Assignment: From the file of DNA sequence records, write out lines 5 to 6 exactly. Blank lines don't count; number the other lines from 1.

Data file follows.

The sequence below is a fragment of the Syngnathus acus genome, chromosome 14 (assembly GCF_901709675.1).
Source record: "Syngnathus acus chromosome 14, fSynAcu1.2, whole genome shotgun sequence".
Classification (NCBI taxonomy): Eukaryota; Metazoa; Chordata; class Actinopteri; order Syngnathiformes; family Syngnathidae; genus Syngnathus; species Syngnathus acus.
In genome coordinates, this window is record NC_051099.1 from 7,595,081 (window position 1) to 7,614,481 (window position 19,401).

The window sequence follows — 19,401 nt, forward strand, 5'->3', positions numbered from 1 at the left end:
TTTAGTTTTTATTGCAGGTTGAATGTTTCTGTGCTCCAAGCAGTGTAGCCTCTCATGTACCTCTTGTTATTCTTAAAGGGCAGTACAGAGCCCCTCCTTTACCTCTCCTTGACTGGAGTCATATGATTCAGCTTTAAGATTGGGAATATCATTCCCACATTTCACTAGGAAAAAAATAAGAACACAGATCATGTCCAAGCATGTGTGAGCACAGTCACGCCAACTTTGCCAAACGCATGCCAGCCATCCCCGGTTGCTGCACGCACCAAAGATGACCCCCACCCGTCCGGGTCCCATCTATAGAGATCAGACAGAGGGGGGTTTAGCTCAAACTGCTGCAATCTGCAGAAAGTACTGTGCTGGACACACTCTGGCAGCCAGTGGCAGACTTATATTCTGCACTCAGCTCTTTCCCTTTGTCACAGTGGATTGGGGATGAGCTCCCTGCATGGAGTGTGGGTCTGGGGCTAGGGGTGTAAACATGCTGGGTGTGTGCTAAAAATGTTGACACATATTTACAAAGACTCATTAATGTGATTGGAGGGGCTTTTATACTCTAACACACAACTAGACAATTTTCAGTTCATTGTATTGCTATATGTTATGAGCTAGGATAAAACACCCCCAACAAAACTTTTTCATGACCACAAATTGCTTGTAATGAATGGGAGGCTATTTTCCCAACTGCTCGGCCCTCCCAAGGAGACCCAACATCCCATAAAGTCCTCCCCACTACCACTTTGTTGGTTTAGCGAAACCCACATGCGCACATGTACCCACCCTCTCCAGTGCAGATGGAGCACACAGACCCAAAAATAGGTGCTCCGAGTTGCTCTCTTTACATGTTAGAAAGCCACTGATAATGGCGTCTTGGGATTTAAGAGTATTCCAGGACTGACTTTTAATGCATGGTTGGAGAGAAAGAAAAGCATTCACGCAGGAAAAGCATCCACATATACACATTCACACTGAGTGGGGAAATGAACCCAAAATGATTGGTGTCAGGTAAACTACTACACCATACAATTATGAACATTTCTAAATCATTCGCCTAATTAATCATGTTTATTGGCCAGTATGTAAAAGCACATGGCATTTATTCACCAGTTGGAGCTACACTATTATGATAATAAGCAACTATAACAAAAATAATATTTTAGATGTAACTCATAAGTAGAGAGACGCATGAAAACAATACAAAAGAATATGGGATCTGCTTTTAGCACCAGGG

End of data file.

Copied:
The window sequence follows — 19,401 nt, forward strand, 5'->3', positions numbered from 1 at the left end:
TTTAGTTTTTATTGCAGGTTGAATGTTTCTGTGCTCCAAGCAGTGTAGCCTCTCATGTACCTCTTGTTATTCTTAAAGGGCAGTACAGAGCCCCTCCTTTACCTCTCCTTGACTGGAGTCATATGATTCAGCTTTAAGATTGGGAATATCATTCCCACATTTCACTAGGAAAAAAATAAGAACACAGATCATGTCCAAGCATGTGTGAGCACAGTCACGCCAACTTTGCCAAACGCATGCCAGCCATCCCCGGTTGCTGCACGCACCAAAGATGACCCCCACCCGTCCGGGTCCCATCTATAGAGATCAGACAGAGGGGGGTTTAGCTCAAACTGCTGCAATCTGCAGAAAGTACTGTGCTGGACACACTCTGGCAGCCAGTGGCAGACTTATATTCTGCACTCAGCTCTTTCCCTTTGTCACAGTGGATTGGGGATGAGCTCCCTGCATGGAGTGTGGGTCTGGGGCTAGGGGTGTAAACATGCTGGGTGTGTGCTAAAAATGTTGACACATATTTACAAAGACTCATTAATGTGATTGGAGGGGCTTTTATACTCTAACACACAACTAGACAATTTTCAGTTCATTGTATTGCTATATGTTATGAGCTAGGATAAAACACCCCCAACAAAACTTTTTCATGACCACAAATTGCTTGTAATGAATGGGAGGCTATTTTCCCAACTGCTCGGCCCTCCCAAGGAGACCCAACATCCCATAAAGTCCTCCCCACTACCACTTTGTTGGTTTAGCGAAACCCACATGCGCACATGTACCCACCCTCTCCAGTGCAGATGGAGCACACAGACCCAAAAATAGGTGCTCCGAGTTGCTCTCTTTACATGTTAGAAAGCCACTGATAATGGCGTCTTGGGATTTAAGAGTATTCCAGGACTGACTTTTAATGCATGGTTGGAGAGAAAGAAAAGCATTCACGCAGGAAAAGCATCCACATATACACATTCACACTGAGTGGGGAAATGAACCCAAAATGATTGGTGTCAGGTAAACTACTACACCATACAATTATGAACATTTCTAAATCATTCGCCTAATTAATCATGTTTATTGGCCAGTATGTAAAAGCACATGGCATTTATTCACCAGTTGGAGCTACACTATTATGATAATAAGCAACTATAACAAAAATAATATTTTAGATGTAACTCATAAGTAGAGAGACGCATGAAAACAATACAAAAGAATATGGGATCTGCTTTTAGCACCAGGG